I started a book recently. And decided not to finish it. And I’m okay with that.
It was “Running with Scissors.” Great reviews. “So funny!”
I hated it.
HATED IT. (it’s VERY different from the movie)
H A T E D I T! (did I mention I hated it?)
And I don’t have to read stuff I hate. I’m a grown up and I get to choose. There was a time I wouldn’t have been comfortable with the idea of abandoning a book mid-read. I was taught to finish what I start. That not finishing was . . . failure.
So what changed my mind? A book, what else?
I read the book, “So Many Books, So Little Time” by Sara Nelson. In it, Sara chronicled her reading for an entire year. She had a reading list and a plan. A plan she didn’t stick to. She had books on her reading list she never got around to, books she hadn’t planned on reading, but devoured and (this is the revelation for me) a book or two she didn’t finish.
She didn’t finish a book.
And she was okay with that. She didn’t feel like she failed, was too ignorant or uncultured to understand or appreciate something or that she left something incomplete. She gave herself permission to put the book down and never look back.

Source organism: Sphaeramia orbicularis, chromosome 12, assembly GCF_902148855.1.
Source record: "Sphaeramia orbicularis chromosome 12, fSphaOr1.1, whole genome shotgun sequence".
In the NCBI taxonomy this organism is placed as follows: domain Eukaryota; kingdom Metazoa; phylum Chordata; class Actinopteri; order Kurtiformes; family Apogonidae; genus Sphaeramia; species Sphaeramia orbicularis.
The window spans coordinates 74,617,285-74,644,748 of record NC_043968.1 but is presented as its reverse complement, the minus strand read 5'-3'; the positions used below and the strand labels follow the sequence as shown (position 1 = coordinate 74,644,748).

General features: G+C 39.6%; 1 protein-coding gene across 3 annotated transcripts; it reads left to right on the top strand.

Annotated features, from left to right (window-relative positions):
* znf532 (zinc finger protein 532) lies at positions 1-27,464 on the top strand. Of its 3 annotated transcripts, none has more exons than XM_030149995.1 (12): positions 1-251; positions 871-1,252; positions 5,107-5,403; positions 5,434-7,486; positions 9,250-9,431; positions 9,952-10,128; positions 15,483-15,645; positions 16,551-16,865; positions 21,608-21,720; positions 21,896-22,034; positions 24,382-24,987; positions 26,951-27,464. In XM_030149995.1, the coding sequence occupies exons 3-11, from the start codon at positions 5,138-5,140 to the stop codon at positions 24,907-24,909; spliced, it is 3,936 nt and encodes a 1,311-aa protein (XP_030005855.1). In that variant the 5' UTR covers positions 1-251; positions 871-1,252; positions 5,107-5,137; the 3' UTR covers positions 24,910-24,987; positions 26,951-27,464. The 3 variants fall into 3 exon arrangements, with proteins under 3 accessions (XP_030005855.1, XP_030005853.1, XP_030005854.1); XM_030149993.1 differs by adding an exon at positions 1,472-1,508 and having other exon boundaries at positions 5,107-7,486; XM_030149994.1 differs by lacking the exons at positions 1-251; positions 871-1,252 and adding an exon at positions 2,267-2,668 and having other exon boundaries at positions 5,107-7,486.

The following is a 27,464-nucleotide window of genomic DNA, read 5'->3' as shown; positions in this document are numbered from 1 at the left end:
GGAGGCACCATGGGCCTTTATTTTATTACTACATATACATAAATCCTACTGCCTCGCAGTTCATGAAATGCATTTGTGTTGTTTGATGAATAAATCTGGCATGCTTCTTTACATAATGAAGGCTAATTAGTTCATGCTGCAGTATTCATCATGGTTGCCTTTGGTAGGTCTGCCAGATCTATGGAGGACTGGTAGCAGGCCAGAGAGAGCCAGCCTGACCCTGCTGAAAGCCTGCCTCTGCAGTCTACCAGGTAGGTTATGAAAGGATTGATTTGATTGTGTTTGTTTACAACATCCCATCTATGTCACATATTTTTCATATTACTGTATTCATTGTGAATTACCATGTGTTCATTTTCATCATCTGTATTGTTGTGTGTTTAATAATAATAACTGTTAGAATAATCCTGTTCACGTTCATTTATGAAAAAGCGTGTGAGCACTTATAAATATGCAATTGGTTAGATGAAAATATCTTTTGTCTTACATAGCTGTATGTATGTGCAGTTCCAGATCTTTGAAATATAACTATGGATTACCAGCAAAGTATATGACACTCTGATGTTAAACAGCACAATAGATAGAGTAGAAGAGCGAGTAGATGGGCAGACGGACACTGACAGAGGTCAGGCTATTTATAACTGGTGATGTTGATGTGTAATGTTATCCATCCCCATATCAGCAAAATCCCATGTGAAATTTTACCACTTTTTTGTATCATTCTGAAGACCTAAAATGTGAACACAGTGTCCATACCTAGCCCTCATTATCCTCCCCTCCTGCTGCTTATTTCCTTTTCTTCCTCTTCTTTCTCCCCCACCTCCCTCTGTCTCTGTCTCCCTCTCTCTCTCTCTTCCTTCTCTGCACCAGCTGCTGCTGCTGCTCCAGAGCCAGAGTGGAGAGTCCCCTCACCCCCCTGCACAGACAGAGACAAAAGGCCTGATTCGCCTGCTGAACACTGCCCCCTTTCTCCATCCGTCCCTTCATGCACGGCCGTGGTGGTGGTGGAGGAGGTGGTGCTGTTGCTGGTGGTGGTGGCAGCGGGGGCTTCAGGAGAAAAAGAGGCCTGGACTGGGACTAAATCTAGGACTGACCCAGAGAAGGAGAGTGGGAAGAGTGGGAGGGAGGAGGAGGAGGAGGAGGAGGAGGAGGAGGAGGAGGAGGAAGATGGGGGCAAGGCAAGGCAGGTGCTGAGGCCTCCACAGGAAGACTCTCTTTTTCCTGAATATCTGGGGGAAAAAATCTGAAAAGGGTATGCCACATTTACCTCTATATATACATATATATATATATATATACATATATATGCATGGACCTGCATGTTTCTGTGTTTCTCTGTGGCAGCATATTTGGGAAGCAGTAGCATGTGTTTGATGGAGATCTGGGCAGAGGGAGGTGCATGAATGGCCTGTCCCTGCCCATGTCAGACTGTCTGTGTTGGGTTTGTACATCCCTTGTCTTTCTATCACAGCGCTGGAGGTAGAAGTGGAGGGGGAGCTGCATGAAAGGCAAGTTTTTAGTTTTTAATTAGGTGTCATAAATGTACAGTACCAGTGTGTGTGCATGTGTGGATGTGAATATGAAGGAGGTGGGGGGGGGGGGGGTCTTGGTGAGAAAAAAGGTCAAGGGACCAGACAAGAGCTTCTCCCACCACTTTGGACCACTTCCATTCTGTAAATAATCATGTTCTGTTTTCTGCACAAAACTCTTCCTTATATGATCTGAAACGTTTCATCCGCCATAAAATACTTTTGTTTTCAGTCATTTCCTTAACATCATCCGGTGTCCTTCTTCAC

Ahhhhh. My to do list just got so much lighter. Guilt is heavy. What I never realized before was that I actually did feel guilty when I didn’t finish reading a book. (If you think “Atlas Shrugged” is a heavy book, you can imagine how heavy the “still haven’t finished it” guilt is.)
Maybe it’s a book I’m not into. Why should I keep reading something I don’t like? Why? My discretionary time is so limited! Why should I spend it doing things I don’t like?
Maybe I do like a book, but it doesn’t reach in and touch me at this time in my life. I may LOVE it later. But not now. I can always read it later. If I want to. There have been spans of time in my life where I find great meaning and am edified by reading “My Utmost from His Highest” by Oswald Chambers and other times in my life where the book gathers dust on the shelf. Maybe I will finish Atlas Shrugged, but it’s not meaningful for me at this time in my life. Right now, I just don’t give a flip about John Gault.
So I’ll keep my leather bound copy of My Utmost for His Highest and my big, giant 40 pound copy of Atlas Shrugged and as I return Running with Scissors to the library, I’ll be thankful that I didn’t actually pay money for it.